*Afterthought #76—Sound Advice

Last month’s Afterthought offered my reflections on road sign guidance I received while traveling in the UK. I’m still reviewing and sorting my photos from that trip, and I’m delighted by all the sound advice I found posted on buildings, walls, streets, shelves, and T-shirts.

So. To end this month, I offer you a few images of wisdom from England and Wales. I think they speak for themselves, but I welcome your interpretations.

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*Afterthoughts are my blog version of a practice followed in some Quaker meetings. After meeting for worship ends, people continue in silence for a few more minutes during which they’re invited to share thoughts or reflect on the morning’s worship. I’ve adopted the form here for last-day-of-the-month brief reflections on headlines, quotes, books, previous posts, maybe even bumper stickers.

*Afterthought #75—Guidance from the Road

This month’s Afterthought has travelled a long way, as I’m part way through a trip to England. It’s my first time in the UK, and the introduction has been especially rich as it’s included a conference with the international group Quakers Uniting in Publications (QUIP) and a tour of the “the cradle of Quakerism.”

My travels are giving me a lot to think about, so perhaps this is more a forethought than an afterthought. But, this last-day-of-the- month post is brief as usual and was prompted by a road sign in the village of Grasmere in the Lake District of Northwest England.

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Much of my spiritual journey has focused on “giving way”—to the Divine, to the release of fear and worry, and to forces such as nature over which I have no control. Those acts of “giving way” challenge me.

These past few days, as I’ve sat in 17th C. meeting houses, walked through Quaker burial grounds, and read about early Quakers such as George Fox, Margaret Fell Fox, and many others who were persecuted for believing they had a direct connection with God, I’ve thought of their courage in not giving way to the Church of England and government. Of being able to carry the load of leading other seekers and putting their faith into action in ways that have endured for over 300 years.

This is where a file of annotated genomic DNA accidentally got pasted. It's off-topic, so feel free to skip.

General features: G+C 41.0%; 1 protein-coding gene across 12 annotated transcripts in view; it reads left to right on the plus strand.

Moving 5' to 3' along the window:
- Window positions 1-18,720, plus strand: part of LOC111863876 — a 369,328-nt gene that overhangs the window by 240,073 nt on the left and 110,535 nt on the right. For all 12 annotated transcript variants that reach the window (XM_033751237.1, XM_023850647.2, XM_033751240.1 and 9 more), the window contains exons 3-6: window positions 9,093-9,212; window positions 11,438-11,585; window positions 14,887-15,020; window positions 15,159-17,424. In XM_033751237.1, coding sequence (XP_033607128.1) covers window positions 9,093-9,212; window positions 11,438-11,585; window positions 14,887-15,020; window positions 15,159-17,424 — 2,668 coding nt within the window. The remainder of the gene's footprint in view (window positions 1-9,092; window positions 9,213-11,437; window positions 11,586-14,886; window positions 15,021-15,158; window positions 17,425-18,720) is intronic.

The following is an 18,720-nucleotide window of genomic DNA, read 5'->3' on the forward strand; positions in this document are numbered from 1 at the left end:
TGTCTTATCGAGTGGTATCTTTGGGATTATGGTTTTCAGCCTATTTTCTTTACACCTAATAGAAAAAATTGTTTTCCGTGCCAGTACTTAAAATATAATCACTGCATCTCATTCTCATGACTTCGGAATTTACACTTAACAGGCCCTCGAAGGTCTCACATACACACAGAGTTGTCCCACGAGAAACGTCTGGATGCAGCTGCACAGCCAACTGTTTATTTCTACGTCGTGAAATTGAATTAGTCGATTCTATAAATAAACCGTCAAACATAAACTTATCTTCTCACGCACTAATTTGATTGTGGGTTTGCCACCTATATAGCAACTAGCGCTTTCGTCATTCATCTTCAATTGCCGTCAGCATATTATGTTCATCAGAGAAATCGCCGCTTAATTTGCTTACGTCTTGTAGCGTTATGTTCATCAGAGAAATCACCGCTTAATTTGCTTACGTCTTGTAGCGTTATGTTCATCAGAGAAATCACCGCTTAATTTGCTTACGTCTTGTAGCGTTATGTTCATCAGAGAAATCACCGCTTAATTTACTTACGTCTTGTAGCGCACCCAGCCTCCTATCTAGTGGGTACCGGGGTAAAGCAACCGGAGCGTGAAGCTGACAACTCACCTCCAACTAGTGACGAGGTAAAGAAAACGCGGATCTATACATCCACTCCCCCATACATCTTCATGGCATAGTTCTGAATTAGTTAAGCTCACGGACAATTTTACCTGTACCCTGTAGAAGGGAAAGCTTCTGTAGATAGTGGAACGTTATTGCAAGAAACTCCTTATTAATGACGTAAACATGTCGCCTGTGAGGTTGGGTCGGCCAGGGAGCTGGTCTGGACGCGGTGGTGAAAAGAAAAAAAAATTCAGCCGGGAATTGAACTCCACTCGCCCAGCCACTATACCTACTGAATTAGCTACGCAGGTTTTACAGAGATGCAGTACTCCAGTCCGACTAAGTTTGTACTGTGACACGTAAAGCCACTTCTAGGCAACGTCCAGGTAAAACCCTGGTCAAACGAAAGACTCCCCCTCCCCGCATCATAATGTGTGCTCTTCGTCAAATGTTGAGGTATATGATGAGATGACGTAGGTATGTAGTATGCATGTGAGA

However I look at it, though, the guidance to “give way” is good on the road, and in my heart.

*Afterthoughts are my blog version of a practice followed in some Quaker meetings. After meeting for worship ends, people continue in silence for a few more minutes during which they’re invited to share thoughts or reflect on the morning’s worship. I’ve adopted the form here for last-day-of-the-month brief reflections on headlines, quotes, books, previous posts, maybe even bumper stickers.

*Afterthought #74 – One More for Baker’s Dozen

A few days ago, I reached my limit when it came to enduring March weather. I dug into my bag of antidotes for the fickleness of the start of spring and asked readers who suffer from the same impatience to share their ideas to add to my dozen. Then, just when I doubted my spirits would hold up until spring is more predictable, Bruce Botts of Vita’s Wildly Delicious announced the return of Friday Wine-Tasting at this iconic Lopez eatery.

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IMG_1862 (1)Sure, we had to huddle around the fire as we sipped wine and chatted outside, but coming out of hibernation to reconnect with friends warmed me even more. Since its opening in 2001, Vita’s has been a gathering place for locals and tourists alike. Bruce has a knack for selecting delicious, affordable wines for the weekly tasting, and the pours help the week’s stresses fade and the conversation flow. IMG_1861

 

These photos by Sue Roundy give you an idea of the convivial atmosphere.IMG_1859